Attention, cholesterol worriers. It's not just how much fat but the type of fat you eat that pushes blood cholesterol up or down.
In a recent study, 20 men ages 27 to 47 with high cholesterol ate three different high-fat diets--all derived 40% of calories from fat. Yet on two of the high-fat diets cholesterol went down; on one it stayed up.
The culprit: saturated fat, mainly butterfat, says study director Jean T. Snook, of Ohio State University. The lone villain in raising cholesterol was saturated animal and dairy fat. The other two diets, which did not boost cholesterol, were high in vegetable oils--either polyunsaturated fats, such as corn oil, or monounsaturated fats, such as olive oil. These diets also were low in saturated fat--8% of calories.
On the high-fat vegetable-oil diets, cholesterol plummeted 16% to 21%. When men returned to the high-butter diets, their cholesterol soared again.
This does not mean you should eat a high-fat diet, says Snook; that has other dangers. Her point is that to reduce cholesterol, you must cut down specifically on saturated animal-type fat, not just on all fats.
Eat foods high in calcium to prevent colon cancer. That's what some experts are increasingly urging, based on strong new evidence.
Dr. Cedric Garland, a researcher at the University of California at San Diego, recently estimated that eating 1,200 to 1,400 milligrams of calcium per day might prevent an astounding 65% to 75% of colon cancers. That would require doubling or tripling present calcium intakes, which average 700 milligrams daily for middle-aged men and 450 milligrams for middle-aged women.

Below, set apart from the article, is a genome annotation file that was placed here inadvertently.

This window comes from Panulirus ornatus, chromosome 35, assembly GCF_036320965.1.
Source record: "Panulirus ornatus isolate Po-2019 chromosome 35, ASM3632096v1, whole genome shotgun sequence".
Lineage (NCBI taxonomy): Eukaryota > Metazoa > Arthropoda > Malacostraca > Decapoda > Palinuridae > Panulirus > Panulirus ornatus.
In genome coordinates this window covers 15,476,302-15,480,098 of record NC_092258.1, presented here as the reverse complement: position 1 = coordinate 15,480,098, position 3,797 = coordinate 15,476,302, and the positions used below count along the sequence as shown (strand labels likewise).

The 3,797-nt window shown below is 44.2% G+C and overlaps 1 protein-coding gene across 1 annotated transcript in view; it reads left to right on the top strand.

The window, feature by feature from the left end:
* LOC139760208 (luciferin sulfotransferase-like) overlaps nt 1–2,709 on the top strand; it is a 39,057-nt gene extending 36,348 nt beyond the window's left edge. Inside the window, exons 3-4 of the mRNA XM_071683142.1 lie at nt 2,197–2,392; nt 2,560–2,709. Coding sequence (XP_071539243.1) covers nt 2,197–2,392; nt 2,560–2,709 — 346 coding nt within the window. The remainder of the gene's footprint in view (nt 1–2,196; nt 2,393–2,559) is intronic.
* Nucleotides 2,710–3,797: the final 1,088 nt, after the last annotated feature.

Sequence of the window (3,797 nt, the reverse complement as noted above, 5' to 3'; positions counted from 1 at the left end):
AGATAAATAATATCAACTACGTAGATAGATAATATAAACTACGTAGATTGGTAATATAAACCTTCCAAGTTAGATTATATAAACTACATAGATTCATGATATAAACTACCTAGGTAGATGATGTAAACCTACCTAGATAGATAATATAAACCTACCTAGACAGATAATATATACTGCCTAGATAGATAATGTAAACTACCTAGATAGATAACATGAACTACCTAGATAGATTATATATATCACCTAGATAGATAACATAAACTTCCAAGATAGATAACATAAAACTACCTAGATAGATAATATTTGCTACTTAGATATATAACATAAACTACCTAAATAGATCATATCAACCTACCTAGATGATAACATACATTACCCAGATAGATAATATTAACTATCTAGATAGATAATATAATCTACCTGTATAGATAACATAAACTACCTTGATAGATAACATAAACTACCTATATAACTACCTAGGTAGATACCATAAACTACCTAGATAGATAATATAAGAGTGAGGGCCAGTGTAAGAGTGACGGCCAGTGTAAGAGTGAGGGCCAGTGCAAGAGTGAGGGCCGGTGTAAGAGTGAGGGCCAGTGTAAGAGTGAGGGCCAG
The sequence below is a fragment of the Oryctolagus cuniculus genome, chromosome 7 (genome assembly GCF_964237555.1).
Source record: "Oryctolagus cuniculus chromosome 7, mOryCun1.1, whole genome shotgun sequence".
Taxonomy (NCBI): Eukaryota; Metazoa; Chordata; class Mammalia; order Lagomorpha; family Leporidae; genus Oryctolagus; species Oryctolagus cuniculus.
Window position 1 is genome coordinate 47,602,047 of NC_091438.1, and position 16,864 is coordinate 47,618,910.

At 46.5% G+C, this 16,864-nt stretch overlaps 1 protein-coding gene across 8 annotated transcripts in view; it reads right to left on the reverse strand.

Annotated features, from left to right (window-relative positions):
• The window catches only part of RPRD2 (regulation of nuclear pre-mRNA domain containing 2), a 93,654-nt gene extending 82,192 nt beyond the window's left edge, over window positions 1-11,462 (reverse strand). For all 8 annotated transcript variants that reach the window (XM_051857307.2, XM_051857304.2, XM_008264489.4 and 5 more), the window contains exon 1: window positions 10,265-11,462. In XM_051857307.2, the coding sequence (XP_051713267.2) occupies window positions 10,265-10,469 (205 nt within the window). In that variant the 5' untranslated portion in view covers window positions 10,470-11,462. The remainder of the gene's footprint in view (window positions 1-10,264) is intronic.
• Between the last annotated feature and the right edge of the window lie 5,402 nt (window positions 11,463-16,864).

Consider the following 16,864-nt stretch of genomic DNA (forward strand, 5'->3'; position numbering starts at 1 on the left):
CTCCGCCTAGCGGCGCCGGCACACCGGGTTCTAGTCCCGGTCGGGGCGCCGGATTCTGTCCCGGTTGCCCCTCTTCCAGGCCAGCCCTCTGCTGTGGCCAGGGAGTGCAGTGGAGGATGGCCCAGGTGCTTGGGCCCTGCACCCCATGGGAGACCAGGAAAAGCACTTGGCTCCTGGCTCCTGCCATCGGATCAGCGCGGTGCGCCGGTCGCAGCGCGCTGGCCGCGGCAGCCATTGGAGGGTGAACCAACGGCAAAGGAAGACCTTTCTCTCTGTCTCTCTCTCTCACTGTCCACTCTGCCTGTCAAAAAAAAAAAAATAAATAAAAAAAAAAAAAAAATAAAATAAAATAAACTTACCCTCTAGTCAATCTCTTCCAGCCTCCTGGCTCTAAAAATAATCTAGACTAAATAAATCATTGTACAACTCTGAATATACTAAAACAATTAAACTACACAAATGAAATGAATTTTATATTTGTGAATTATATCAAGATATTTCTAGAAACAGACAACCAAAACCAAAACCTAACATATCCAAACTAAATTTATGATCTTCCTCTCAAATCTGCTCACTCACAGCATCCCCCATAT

New research shows that calcium definitely suppresses the proliferation of surface cells on the inner lining of the colon. Such rapid cell growth is a sign of developing cancer.
For example, Dr. Michael Wargovich, of the University of Texas M.D. Anderson Cancer Center in Houston, gave varying doses of calcium to high-risk patients who already have polyps, small precancerous growths in the colon. He found that 1,500 milligrams of calcium per day for three months suppressed precancerous cell growth by 23%. In another test, 2,000 milligrams of calcium daily for a month reduced the dangerous cell growth 30%.
Garland says food is the most reliable calcium source--a cup of skim milk has 300 milligrams; a cup of nonfat yogurt, 450 milligrams.
Sugar helps put you to sleep but the artificial sweetener aspartame (Nutrasweet) does not, according to new research. At least if you're a woman.
Previous studies show that eating carbohydrates, including sugar, can alter mood. Contrary to popular belief, carbohydrates generally make people feel more relaxed, sleepy and, in some cases, less depressed. A Kansas State University researcher wanted to know if aspartame did the same thing.
In the new study, 120 young women at different times drank 12 ounces of water or Kool-Aid sweetened with either sugar or aspartame. Their moods were observed and measured by psychological tests. According to Dr. Elizabeth Pivonka, the women's moods did not change after drinking water or aspartame-sweetened Kool-Aid. However, after drinking the sugary Kool-Aid, the women tended to be less alert and more sleepy.
This does not mean aspartame will keep you awake, but it apparently does not affect brain chemistry, making you drowsy the way sugar can.